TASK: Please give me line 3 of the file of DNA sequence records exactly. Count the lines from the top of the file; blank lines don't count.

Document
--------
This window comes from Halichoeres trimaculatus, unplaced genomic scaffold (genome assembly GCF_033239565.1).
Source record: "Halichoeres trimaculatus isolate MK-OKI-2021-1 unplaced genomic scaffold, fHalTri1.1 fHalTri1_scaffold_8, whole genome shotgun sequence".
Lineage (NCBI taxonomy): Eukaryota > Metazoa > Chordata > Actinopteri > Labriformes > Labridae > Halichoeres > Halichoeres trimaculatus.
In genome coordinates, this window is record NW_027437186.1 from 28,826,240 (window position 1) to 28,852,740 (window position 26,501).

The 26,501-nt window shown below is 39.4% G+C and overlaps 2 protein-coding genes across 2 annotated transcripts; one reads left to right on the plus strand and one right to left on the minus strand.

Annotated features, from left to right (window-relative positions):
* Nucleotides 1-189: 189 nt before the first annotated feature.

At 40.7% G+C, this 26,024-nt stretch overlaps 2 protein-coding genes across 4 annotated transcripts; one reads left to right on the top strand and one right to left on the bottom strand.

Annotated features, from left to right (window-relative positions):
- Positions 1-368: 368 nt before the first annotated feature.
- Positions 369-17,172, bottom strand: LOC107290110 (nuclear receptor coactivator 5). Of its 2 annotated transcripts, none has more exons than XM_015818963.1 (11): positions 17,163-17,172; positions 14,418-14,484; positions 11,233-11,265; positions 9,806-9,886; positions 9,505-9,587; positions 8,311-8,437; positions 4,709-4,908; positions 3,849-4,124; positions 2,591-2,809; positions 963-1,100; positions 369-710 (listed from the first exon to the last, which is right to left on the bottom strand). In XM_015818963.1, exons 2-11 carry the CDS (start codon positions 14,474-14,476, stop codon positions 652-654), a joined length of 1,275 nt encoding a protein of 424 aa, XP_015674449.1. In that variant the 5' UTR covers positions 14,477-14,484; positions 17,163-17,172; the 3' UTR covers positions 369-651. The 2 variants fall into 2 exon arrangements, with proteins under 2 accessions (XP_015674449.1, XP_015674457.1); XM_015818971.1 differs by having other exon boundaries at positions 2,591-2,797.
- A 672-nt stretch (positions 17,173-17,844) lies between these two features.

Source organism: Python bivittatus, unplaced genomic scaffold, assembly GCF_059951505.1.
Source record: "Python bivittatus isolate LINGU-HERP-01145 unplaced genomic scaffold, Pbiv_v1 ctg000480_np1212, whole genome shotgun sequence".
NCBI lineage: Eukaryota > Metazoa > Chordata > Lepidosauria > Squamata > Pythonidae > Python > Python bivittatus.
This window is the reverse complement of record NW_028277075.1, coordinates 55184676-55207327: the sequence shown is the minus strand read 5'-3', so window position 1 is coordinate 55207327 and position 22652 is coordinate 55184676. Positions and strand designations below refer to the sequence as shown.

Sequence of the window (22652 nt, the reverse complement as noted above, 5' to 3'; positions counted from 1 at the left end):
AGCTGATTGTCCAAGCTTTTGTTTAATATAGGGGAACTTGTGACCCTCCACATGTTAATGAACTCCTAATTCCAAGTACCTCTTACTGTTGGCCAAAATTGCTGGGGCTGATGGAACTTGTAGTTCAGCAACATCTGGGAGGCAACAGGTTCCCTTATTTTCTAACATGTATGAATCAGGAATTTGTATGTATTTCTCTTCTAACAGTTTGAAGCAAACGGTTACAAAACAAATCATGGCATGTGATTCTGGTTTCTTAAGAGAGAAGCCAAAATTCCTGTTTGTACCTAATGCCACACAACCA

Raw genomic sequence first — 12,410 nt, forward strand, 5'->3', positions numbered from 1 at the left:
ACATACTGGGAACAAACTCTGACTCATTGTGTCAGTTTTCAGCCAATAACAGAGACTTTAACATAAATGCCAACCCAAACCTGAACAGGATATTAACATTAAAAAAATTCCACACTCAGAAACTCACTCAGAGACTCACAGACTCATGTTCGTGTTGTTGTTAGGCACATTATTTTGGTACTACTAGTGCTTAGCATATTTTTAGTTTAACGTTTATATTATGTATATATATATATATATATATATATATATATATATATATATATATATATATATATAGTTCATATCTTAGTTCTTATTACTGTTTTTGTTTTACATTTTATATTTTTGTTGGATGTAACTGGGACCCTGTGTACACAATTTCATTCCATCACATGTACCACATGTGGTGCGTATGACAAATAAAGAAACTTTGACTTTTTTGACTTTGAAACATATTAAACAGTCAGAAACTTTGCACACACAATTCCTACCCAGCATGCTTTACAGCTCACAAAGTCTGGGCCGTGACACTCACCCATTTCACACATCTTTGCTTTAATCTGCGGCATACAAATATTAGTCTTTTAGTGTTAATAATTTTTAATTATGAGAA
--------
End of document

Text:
Lineage (NCBI taxonomy): Eukaryota > Metazoa > Chordata > Actinopteri > Labriformes > Labridae > Halichoeres > Halichoeres trimaculatus.